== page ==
Most people need to vote if we want most people’s interests represented. Unfortunately, a great number of people don’t vote. Either because they are prevented from doing so or because they just don’t care, many people who can legally vote don’t. In this section we will explore the idea of the “rational nonvoter.” To do so, we will consider debates around mail-in voting. Afterward, we’ll examine what may be the greatest roadblock in having a functioning, representative democracy: voter apathy.
In recent days, mail-in or absentee voting has gotten a lot of press. COVID-19 poses a significant threat to the upcoming election. Either people go to the polls, and the virus spreads and kills, or people don’t go to the polls and the low voter turnout diminishes the legitimacy and representativeness of the results.
One prominently suggested solution to this dilemma is to have people just vote from home via mail-in ballots. Absentee ballots are already used by military personnel while serving abroad. But they are also used domestically. All states allow at least some citizens to vote absentee and more than two-thirds allow all citizens to vote this way. Those states without “no-excuse” mail-in voting require some sort of reason that explains people’s inability to physically come to the polls. Lastly, some states conduct elections entirely by mail and automatically send ballots to all registered voters.
A number of Republican politicians, including Trump, have opposed this solution, typically spreading conspiracy theories and misinformation to justify their position, but most people, including many Republicans, support some sort of solution like this. Besides the patently false idea that mail-in voting increases voter fraud in any significant way, there is one common bad reason for opposing mail-in voting. As Trump himself put the common Republican worry, “if you’d ever agreed to [universal mail-in voting], you’d never have a Republican elected in this country again.” Fortunately, this too is false. While increasing access to mail-in voting might increase turn-out and increasing turn-out sometimes modestly aids Democrats in elections, it really matters more who turns-out, and the evidence suggests that “universal vote-by-mail has no impact on partisan turnout or vote share.” In other words, if it changes anything, universal vote-by-mail increases the number of votes, but doesn’t do much of anything to affect who those votes are for.
Nonetheless, as we’ve discussed before, you can be right about something even if you don’t have good reasons. That’s the difference between true belief and knowledge. And in fact, there are some very good reasons to be wary of universal mail-in voting. It may be more of a necessary evil than a universal boon.
Probably the single greatest problem with mail-in voting is the loss of the secret ballot. “The secret ballot” refers to how, when you go to the polls to vote, you can vote whichever way you want without anyone knowing. This is fundamental to democracy. If people are paid or coerced to vote one way or another, the democratic process is delegitimized. With a secret ballot, it is still possible to pay or threaten someone to vote a certain way, but there is no way to confirm if your bribe or threat worked since no one but except maybe a few election officials will ever see your vote. So it isn’t much done. However, with mail-in voting this all changes. Someone’s abuser can stand over them, force them to vote one way, and seal and send the envelope themselves. A corrupt caretaker can do the same to an elderly person. And so could a parent coerce a child. Even without the threat of force, more subtle forms of coercion, including moral judgment and social pressure, can be much more powerful when the coercer can confirm whether or not you listened to them.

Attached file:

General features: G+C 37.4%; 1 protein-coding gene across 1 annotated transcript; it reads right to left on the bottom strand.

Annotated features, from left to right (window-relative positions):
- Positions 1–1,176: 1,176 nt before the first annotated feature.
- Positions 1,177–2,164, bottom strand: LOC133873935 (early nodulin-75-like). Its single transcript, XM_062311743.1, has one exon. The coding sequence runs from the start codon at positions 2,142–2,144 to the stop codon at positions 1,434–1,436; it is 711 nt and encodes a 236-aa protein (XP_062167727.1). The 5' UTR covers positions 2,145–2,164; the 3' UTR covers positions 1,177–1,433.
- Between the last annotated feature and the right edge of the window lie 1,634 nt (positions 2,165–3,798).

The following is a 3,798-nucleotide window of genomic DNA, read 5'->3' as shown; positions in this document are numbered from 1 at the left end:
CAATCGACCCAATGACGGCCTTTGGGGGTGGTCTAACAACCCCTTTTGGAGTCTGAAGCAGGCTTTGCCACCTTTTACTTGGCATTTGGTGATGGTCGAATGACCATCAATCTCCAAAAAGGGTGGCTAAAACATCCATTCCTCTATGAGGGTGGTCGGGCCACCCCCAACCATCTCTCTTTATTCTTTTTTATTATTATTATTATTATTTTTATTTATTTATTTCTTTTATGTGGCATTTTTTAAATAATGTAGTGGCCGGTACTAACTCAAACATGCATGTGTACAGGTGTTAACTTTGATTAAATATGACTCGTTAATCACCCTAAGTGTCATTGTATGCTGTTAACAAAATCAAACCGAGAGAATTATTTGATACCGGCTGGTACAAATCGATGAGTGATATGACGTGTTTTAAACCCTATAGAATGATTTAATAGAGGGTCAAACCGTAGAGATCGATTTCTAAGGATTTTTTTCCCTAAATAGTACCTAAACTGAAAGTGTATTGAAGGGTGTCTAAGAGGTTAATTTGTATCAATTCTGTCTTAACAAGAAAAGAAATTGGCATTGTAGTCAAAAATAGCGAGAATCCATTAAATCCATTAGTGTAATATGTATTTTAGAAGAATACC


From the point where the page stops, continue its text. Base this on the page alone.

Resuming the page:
In addition, none of these examples even touch on the possibility of buying people’s votes. There are two main ways ballots are checked to make sure they are legitimate. First, there is the ballot itself. It is printed on very special paper with a special code, unique to each registered voter. This way, it’s almost impossible for people to make counterfeit ballots. Second, many states use signature verification to assure a particular voter was really the one filling out their ballot, and the United States Postal Service (USPS) has procedures for tracking mailed ballots and flagging potential fraud.
However, all this only stops people from wholly counterfeiting votes. It is perfectly possible for a real person to receive their ballot, sign it, and sell it to someone else. Even if the ballot is not mailed from the voter’s house, this will not result in it being flagged as potentially fraudulent by the USPS. This is because of the legality of ballot collection in some states. Ballot collection is the process of people other than the voters themselves collecting and submitting voters’ ballots. In some places, this is limited to family members or caretakers. In other places, people working for political campaigns can do it too. The potential for fraud is there and it would likely be difficult to identify and prevent. However, it cannot be reiterated enough that this does not happen sufficiently frequently to have been responsible for any election to have gone one way or another.
In any case, coercion of this sort would seem to be small-scale and disorganized. An abuser’s coercion of someone’s vote in one direction will be countered by another abuser’s coercion of someone’s vote in the other direction. The fact that ballot collection isn’t legal in most places, and that where it is legal there are usually limits, means buying votes in the way I described on a large-scale would be difficult. It would be tough to do systematically and given that the margins on elections are usually on the order of magnitude of at least thousands of votes, it would take a lot of work to change an election. Plus, the aforementioned USPS flagging would require any would-be election buyers to deposit those thousands or tens of thousands of ballots in a wide enough area to not arouse suspicion. And, finally, keeping any such operation secret would require each of those thousands of bought-off voters to keep quiet. The odds of this happening on such a large-scale are on par with the odds of other large-scale operations like the moon landing being faked.